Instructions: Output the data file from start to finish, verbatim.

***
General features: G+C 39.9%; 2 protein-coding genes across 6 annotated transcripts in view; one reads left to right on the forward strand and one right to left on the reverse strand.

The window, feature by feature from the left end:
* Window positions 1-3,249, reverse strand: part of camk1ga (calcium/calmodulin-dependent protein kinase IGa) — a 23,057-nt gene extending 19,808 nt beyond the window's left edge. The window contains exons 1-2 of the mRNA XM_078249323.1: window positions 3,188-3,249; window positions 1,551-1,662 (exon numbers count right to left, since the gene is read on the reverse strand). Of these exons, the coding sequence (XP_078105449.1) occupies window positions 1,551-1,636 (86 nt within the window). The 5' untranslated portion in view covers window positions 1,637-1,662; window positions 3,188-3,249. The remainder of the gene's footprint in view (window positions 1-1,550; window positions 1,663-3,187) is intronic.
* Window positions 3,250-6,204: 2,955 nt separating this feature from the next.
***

General features: G+C 39.9%; 2 protein-coding genes across 6 annotated transcripts in view; one reads left to right on the forward strand and one right to left on the reverse strand.

The window, feature by feature from the left end:
* Window positions 1-3,249, reverse strand: part of camk1ga (calcium/calmodulin-dependent protein kinase IGa) — a 23,057-nt gene extending 19,808 nt beyond the window's left edge. The window contains exons 1-2 of the mRNA XM_078249323.1: window positions 3,188-3,249; window positions 1,551-1,662 (exon numbers count right to left, since the gene is read on the reverse strand). Of these exons, the coding sequence (XP_078105449.1) occupies window positions 1,551-1,636 (86 nt within the window). The 5' untranslated portion in view covers window positions 1,637-1,662; window positions 3,188-3,249. The remainder of the gene's footprint in view (window positions 1-1,550; window positions 1,663-3,187) is intronic.
* Window positions 3,250-6,204: 2,955 nt separating this feature from the next.